“You will not be released until you have paid the last penny” (Matt 5:26).
Anyone who has struggled with resentment or the need to apologize knows how deep and all-consuming the process can be. If we don’t resolve it quickly, it will keep us awake at night and intrude on our thoughts during the day. Even if we are able to repress it, the inner conversation – like a court transcript – will move into the unconscious and pop back up into our thoughts as a kind of default setting. People who have buried a serious unresolved conflict with a friend or family member will have to deal with it later, even after someone has died. As we age, we often find our memories delivering up unresolved conflicts.
Jesus understood well the inner workings of the human heart. This is why he tells his disciples to make sure their morality goes beyond the letter of the law, to the heart, where anger and conflict remain if unresolved.
If we only keep the letter of law, even perfectly, we can miss the deeper conversion, or metanoia, that Jesus invites us to risk in order to meet the God of Mercy. More than external righteousness, we want the interior fire of holiness that transforms us from within. The path to holiness is one of continual forgiveness. As sinners, me must always be ready to forgive, not just seven times but seventy times seven, he tells Peter (Matt 18:21-22).
If some saw Jesus’ emphasis on mercy as leniency, he was in fact even more demanding. Real holiness delves into motives and desires, intentions and strategies that hide pride, envy, jealousy and resentment. So, he tells his disciples that anyone who hates his brother is entertaining murder, and before he can take his gift to the altar he must reconcile with that brother. How can we meet God in worship if we are not at peace with one another?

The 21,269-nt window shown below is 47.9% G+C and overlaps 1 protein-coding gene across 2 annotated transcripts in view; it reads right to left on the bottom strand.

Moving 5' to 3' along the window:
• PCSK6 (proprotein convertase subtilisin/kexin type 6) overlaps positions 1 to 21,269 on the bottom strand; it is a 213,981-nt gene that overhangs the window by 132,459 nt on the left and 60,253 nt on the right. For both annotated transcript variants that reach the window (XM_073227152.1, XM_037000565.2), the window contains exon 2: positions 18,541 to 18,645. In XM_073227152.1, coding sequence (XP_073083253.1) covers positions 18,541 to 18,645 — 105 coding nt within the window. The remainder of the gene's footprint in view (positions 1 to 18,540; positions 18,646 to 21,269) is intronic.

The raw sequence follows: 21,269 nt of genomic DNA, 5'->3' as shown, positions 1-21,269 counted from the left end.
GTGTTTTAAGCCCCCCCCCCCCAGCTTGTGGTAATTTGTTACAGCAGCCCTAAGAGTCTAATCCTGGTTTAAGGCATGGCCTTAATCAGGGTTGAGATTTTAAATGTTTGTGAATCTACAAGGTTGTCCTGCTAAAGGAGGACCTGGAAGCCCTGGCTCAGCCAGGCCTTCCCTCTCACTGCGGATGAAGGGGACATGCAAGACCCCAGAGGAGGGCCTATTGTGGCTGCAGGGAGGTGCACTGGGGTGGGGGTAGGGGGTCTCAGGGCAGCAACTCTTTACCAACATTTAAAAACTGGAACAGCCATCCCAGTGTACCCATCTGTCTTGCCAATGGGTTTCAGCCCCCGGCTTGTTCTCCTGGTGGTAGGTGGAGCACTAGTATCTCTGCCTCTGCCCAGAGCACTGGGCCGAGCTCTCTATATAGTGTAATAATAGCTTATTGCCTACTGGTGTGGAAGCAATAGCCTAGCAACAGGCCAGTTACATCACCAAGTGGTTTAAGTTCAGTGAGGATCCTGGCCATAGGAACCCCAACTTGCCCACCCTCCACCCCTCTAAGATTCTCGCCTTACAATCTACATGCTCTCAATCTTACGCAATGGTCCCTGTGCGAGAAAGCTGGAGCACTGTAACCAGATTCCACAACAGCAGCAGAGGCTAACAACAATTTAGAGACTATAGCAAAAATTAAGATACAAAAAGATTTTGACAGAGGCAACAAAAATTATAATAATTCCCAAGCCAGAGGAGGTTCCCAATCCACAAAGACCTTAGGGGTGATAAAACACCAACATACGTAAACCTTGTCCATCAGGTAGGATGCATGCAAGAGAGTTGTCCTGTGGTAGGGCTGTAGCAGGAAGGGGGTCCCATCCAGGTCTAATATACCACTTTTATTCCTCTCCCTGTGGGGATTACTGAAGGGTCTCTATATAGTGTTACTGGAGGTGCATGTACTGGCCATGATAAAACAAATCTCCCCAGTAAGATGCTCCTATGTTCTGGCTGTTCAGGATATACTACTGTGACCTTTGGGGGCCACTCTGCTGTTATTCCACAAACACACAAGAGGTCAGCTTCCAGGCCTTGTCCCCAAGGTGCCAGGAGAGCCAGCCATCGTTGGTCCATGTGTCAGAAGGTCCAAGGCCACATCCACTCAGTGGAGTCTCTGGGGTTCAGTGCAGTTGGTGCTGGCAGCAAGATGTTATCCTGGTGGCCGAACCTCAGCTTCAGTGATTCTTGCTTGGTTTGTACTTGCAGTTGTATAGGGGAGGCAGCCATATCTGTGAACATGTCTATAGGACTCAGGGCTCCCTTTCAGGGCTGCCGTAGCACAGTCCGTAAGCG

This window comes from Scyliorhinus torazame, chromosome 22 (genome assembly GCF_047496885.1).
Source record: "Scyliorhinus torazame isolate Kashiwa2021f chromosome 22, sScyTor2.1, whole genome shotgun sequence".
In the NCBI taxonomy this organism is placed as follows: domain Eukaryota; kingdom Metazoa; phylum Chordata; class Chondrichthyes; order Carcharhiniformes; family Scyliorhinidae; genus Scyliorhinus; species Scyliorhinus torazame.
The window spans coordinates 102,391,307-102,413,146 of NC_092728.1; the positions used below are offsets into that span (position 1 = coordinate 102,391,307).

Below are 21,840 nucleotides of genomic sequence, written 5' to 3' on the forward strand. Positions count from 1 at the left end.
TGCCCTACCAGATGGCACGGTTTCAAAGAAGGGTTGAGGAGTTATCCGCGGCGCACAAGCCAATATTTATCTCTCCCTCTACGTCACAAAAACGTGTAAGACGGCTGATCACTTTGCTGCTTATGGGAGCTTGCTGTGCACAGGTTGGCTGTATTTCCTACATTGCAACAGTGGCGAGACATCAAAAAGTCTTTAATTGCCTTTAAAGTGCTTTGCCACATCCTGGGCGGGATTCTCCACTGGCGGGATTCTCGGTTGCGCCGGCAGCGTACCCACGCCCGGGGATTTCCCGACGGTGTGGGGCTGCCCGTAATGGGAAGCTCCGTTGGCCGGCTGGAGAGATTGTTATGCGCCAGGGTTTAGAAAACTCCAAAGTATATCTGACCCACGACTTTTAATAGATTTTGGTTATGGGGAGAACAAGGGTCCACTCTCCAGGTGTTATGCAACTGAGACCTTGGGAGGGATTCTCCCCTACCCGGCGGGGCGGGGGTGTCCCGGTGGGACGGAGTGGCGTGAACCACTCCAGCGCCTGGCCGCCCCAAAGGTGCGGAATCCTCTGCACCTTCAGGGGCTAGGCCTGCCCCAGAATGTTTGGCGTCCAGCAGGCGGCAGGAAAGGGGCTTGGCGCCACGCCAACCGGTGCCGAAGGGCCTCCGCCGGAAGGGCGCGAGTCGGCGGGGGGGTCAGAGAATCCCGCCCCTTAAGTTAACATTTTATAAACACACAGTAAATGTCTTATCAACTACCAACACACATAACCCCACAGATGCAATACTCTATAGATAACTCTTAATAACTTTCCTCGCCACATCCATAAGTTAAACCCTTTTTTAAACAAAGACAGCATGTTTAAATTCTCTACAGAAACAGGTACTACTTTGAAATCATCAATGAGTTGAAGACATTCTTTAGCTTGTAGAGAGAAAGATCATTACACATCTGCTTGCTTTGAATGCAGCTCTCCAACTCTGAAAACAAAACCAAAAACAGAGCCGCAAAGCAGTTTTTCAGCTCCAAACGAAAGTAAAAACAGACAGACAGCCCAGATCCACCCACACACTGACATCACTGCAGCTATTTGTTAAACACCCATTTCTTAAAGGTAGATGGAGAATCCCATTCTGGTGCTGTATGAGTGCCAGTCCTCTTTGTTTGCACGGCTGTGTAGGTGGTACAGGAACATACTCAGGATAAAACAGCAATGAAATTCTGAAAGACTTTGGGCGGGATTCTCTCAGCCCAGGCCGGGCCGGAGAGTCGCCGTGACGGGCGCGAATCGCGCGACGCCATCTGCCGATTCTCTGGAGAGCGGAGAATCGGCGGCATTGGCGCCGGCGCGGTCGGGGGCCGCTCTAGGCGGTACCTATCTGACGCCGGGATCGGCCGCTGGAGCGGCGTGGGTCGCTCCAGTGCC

The longest journey we make is in the line for holy Communion, letting go of our hurts and angers in order to be filled with God’s love. ”Lord, I am not worthy to enter your house; only say the word and my soul shall be healed.” We forgive to be forgiven. Then we can meet the God of absolute mercy.
To illustrate, Jesus uses the example of two litigants on their way to court. Settle quickly and early or the conflict between you will ensnare you and imprison you in your own anger and inability to forgive. The “last penny” must be paid before we will be released. This is the wisdom of early reconciliation. This is the meaning of the marriage counselor never to go to bed with unresolved anger. This oversimplifies that the challenge of conflict is essential to every good friendship and marriage, but it also shows the importance of ongoing reconciliation.
If Lent could focus us on resolving one longstanding conflict in our lives, perhaps with a parent, sibling or friend, what joy, freedom and peace of mind this could bring us, and them. As we age and review our lives, we often review difficult times when conflict disrupted our relationships. If possible, a letter mailed, a phone call, a meeting over coffee, a hard conversation that revisits the past, asks for forgiveness, seeks a fresh start. Is this not the meaning of the words, “Repent and hear good news?” Isn’t this what Lent is for?
Forgiveness is the hardest work of all, perhaps because we can hide and deny the need, even from ourselves. But it never goes away until we have turned and addressed it honestly and done the work of resolving it. Then we will know the peace that surpasses all understanding.